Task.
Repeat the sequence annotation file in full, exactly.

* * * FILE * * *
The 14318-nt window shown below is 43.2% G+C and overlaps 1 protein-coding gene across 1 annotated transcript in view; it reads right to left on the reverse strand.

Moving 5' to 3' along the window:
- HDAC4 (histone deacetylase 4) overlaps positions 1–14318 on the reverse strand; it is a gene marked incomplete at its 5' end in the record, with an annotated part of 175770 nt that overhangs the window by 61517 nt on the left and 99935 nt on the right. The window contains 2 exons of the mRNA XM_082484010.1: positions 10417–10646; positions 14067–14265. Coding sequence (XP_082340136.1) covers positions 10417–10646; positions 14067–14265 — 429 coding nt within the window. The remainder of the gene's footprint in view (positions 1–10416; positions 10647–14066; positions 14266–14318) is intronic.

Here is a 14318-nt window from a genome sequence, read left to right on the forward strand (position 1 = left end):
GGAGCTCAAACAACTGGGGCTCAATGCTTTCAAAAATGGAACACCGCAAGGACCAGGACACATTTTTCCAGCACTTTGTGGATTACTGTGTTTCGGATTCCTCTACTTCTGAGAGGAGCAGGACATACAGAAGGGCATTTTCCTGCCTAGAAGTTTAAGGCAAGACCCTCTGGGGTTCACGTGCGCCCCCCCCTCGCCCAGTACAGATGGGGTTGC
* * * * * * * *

The 14318-nt window shown below is 43.2% G+C and overlaps 1 protein-coding gene across 1 annotated transcript in view; it reads right to left on the reverse strand.

Moving 5' to 3' along the window:
- HDAC4 (histone deacetylase 4) overlaps positions 1–14318 on the reverse strand; it is a gene marked incomplete at its 5' end in the record, with an annotated part of 175770 nt that overhangs the window by 61517 nt on the left and 99935 nt on the right. The window contains 2 exons of the mRNA XM_082484010.1: positions 10417–10646; positions 14067–14265. Coding sequence (XP_082340136.1) covers positions 10417–10646; positions 14067–14265 — 429 coding nt within the window. The remainder of the gene's footprint in view (positions 1–10416; positions 10647–14066; positions 14266–14318) is intronic.

Here is a 14318-nt window from a genome sequence, read left to right on the forward strand (position 1 = left end):
GGAGCTCAAACAACTGGGGCTCAATGCTTTCAAAAATGGAACACCGCAAGGACCAGGACACATTTTTCCAGCACTTTGTGGATTACTGTGTTTCGGATTCCTCTACTTCTGAGAGGAGCAGGACATACAGAAGGGCATTTTCCTGCCTAGAAGTTTAAGGCAAGACCCTCTGGGGTTCACGTGCGCCCCCCCCTCGCCCAGTACAGATGGGGTTGC